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high fructose corn syrup



Natural Fructose in Fruit is Fine; It’s the High Fructose Corn Syrup That Gets Us in Trouble

Remember a time when you were eating, but never felt full and ended up eating more food? This could be caused by the consumption of fructose. As reported by Medical News Study, researchers found glucose and fructose have an influence on parts of the brain that control appetite.

The study, which was published in the Journal of the American Medical Assocation (JAMA), found that fructose produces hormones in the brain that will leave you feeling hungry. However, the study did find that glucose will leave you filling fuller and satisfied. Glucose is a type of sugar you get from food, which your body takes and turns into energy.

Since fructose makes your brain think you are still hungry and causes you to eat more, could there be a link between fructose and obesity?

Our resident dietitian, Mary Hartley RD, comments on the study’s new findings, saying, “Excessive fructose intake may have a link to obesity, but it is too early to tell. It is very difficult to single out a particular nutrient to blame. In addition, obesity is a multifactorial problem and contributing factors are not the same for all people.”
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Empty Calories Comic: The GMO Trick in Halloween Treats

See more Empty Calories right here in the blog as we poke fun at the lighter side of dieting and weight loss.
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Coca-Cola CEO Reacts to Mayor Bloomberg’s Soda Ban

Muhtar Kent, CEO of Coca-Cola, recently spoke out on allegations of his company being responsible for the obesity epidemic in the U.S. Kent’s responses come weeks after New York City Mayor Bloomberg proposed to limit the consumption of sugary drinks over 16 ounces. Mayor Bloomberg’s efforts to help lower obesity rates is making headlines across the country. Bloomberg’s proposal will change the sugary drink game for any restaurant, fast-food chain, and any place of business that offers beverages.

Kent says Coca-Cola is not responsible in any way for the rising obesity rates and that obesity is a societal issue. “It is, I believe, incorrect and unjust to put the blame on any single ingredient, any single product, any single category of food,” was Kent’s response to Bloomberg’s proposal.
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High Fructose Corn Syrup and Memory Loss Research Study Needs a Control Group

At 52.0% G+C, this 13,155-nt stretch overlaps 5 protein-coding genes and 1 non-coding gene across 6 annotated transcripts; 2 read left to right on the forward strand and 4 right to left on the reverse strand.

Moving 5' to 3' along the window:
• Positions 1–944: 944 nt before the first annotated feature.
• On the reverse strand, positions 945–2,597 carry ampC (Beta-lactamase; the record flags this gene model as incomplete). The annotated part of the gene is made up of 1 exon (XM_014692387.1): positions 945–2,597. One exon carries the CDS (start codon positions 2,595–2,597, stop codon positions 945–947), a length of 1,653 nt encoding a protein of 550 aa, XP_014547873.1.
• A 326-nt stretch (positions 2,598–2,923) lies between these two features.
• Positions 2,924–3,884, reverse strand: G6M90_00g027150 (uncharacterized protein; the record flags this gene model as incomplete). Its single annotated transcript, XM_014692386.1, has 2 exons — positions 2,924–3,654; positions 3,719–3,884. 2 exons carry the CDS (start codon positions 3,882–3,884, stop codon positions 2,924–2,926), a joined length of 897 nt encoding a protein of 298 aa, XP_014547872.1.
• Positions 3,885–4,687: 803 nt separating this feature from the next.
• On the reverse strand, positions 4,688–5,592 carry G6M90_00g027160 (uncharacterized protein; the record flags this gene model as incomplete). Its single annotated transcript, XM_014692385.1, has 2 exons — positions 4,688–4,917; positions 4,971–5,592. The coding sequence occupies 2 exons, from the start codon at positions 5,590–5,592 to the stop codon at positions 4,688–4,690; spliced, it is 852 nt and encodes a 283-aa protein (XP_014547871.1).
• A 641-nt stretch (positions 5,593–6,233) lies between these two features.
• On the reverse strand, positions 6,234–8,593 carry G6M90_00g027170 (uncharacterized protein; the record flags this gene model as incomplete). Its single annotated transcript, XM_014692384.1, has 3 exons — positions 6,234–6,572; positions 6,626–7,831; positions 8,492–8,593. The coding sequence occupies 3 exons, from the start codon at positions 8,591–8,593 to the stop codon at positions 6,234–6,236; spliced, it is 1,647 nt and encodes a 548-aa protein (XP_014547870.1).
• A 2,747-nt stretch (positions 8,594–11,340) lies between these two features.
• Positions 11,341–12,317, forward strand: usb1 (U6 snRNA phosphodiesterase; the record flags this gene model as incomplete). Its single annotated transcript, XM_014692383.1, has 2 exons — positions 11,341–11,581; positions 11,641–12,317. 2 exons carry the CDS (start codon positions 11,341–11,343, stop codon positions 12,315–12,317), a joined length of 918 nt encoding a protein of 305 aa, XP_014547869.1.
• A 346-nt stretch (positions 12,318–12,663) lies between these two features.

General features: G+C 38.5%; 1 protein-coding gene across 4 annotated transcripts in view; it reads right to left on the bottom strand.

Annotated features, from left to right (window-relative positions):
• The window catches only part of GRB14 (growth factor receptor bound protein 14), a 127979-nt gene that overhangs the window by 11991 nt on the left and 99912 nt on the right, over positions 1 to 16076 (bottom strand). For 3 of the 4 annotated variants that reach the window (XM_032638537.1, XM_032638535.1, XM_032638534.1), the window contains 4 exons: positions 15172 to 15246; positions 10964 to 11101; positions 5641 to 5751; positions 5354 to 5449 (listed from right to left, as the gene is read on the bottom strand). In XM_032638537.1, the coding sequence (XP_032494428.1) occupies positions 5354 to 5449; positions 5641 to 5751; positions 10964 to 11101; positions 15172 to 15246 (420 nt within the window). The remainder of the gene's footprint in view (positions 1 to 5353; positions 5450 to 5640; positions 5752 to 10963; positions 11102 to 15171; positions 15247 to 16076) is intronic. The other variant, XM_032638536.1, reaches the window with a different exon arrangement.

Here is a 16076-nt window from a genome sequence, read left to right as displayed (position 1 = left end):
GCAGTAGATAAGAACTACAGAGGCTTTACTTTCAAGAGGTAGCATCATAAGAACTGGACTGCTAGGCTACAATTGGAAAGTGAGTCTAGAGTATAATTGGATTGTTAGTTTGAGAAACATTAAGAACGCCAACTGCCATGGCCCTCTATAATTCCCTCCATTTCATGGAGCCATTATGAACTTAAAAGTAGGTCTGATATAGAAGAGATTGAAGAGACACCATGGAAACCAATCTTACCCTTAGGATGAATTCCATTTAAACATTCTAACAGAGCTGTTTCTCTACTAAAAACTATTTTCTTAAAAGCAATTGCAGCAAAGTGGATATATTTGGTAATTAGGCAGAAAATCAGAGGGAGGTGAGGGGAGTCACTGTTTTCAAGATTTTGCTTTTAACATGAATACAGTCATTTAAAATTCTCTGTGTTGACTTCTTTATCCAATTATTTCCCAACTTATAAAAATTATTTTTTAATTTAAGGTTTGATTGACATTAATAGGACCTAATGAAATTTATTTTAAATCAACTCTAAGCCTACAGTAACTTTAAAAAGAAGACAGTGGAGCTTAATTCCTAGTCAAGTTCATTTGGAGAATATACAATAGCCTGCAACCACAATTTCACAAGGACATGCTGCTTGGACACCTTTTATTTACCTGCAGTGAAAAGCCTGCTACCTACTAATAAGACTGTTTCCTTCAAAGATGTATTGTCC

Yet again it seems that mass media is not accurately portraying scientific research. This time the research is by Fernando Gomez-Pinilla, a professor of neurosurgery at the David Geffen School of Medicine at UCLA and a professor of integrative biology and physiology in the UCLA College of Letters and Science. The headlines are claiming that high fructose corn syrup (HFCS) damages memory or “makes you stupid“. Unfortunately, the study was not done with a control group on a regular diet, just rats eating HFCS and other rats eating HFCS with omega-3 fatty acids, so it is difficult to draw any solid conclusions from the research.

When trying to navigate a maze learned six weeks earlier, the rats that had only been eating HFCS “were slower, and their brains showed a decline in synaptic activity. Their brain cells had trouble signaling each other, disrupting the rats’ ability to think clearly and recall the route they’d learned six weeks earlier,” according to researcher Gomez-Pinilla. This could imply that:

  • HFCS causes memory loss
  • Or it could be interpreted that HFCS interferes with focus and attention span
  • Or it could mean that omega-3 fatty acids counteract the harmful effects of HFCS
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FDA Rules Against Calling High Fructose Corn Syrup ‘Corn Sugar’

Manufacturers of the infamous substance known as high fructose corn syrup are displeased at the ruling that it will retain its unfortunate name, at least for now. After the Corn Refiners Association (CRA) petitioned to rename HFCS “corn sugar,” the Food and Drug Administration ruled yesterday that the change cannot be made.

This isn’t the first time the CRA has tried to get the name switched. In September 2010, the organization petitioned for the change, arguing that consumers have a bad view of HFCS because it has a complicated name.

But since the FDA has the authority to decide what food labels say, it argued back that the name change would be too confusing for consumers. This is because the FDA clearly defines sugar as “solid, dried, and crystallized” and syrup as “an aqueous solution or liquid food.” So calling a “syrup” a “sugar” would not be accurate. 
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